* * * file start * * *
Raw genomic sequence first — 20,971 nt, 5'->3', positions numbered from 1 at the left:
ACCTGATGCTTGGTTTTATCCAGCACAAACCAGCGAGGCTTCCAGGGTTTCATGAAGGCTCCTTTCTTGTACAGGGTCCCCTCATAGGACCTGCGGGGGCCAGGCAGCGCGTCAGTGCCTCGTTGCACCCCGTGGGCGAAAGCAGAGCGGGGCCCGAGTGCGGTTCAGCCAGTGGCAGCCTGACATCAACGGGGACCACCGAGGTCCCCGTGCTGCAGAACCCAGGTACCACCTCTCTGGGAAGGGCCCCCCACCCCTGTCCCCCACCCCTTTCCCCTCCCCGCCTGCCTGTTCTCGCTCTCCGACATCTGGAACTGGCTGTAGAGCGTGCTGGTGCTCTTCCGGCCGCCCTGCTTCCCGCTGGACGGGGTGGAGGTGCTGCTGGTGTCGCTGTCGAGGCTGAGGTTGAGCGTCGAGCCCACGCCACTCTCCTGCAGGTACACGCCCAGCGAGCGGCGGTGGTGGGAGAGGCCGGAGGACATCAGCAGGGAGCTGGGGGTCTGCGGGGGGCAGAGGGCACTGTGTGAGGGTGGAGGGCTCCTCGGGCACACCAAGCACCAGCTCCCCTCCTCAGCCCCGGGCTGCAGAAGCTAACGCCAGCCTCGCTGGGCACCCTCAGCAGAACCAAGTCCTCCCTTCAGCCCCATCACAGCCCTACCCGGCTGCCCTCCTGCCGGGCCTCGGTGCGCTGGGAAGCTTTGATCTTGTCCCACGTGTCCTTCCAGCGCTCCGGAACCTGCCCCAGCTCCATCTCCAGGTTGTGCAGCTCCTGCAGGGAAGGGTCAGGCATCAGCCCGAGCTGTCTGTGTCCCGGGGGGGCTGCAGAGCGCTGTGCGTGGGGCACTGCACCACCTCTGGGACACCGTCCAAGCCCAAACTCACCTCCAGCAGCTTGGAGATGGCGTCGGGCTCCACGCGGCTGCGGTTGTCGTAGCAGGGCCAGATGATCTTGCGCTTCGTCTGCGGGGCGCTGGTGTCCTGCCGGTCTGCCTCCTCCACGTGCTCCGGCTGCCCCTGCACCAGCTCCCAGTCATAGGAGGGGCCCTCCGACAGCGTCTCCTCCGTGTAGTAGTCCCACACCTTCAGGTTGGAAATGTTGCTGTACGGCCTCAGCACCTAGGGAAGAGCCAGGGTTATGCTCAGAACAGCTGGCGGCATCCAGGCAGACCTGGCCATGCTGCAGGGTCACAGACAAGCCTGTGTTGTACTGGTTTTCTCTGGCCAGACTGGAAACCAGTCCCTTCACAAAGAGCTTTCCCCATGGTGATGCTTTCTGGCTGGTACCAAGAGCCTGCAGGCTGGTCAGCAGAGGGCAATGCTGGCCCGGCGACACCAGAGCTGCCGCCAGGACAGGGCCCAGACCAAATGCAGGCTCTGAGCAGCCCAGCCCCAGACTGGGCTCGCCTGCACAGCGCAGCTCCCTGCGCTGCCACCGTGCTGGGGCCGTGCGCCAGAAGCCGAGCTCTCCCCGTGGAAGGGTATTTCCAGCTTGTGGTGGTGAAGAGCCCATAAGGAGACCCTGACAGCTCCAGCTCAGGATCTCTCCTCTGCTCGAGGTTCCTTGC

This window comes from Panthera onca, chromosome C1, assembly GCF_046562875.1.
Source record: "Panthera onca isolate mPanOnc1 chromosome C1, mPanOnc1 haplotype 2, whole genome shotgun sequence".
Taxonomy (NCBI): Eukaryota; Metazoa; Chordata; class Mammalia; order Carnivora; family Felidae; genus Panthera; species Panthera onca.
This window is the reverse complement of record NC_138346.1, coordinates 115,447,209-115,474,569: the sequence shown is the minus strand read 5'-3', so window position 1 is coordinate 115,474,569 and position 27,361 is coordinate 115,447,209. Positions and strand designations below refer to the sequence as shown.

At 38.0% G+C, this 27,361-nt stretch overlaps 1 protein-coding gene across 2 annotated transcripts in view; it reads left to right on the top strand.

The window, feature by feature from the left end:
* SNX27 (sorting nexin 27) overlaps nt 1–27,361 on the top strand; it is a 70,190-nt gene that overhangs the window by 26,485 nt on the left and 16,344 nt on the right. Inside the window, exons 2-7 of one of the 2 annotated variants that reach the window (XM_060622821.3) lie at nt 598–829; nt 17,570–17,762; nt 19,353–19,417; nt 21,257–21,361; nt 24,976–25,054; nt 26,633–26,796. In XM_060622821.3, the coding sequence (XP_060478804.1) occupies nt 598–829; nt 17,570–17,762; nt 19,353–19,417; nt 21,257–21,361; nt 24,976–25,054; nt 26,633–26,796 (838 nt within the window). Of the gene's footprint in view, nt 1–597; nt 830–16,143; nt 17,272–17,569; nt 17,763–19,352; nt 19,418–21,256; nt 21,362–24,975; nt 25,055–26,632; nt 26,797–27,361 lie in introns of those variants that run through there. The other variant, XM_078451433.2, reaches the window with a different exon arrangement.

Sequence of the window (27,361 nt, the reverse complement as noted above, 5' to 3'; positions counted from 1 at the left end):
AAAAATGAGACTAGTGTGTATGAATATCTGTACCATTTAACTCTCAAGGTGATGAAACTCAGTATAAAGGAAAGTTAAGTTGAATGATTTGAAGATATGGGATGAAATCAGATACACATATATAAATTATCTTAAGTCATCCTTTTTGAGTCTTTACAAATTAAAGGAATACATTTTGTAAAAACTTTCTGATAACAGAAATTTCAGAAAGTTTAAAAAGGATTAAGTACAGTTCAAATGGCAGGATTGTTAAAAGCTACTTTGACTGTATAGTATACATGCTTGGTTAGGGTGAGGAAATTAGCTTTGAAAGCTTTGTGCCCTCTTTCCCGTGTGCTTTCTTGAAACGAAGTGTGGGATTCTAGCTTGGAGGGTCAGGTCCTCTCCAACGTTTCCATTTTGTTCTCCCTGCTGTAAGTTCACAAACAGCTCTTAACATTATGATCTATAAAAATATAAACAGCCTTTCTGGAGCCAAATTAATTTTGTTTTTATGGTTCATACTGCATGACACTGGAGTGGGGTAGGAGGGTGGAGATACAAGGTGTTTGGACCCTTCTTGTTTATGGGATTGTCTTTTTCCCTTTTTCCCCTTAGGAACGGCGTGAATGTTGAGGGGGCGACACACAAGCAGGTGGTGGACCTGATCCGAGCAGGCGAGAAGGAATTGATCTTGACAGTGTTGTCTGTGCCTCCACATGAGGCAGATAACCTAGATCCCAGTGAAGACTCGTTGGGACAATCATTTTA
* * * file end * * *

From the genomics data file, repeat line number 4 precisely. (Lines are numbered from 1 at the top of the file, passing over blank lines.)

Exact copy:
Source record: "Panthera onca isolate mPanOnc1 chromosome C1, mPanOnc1 haplotype 2, whole genome shotgun sequence".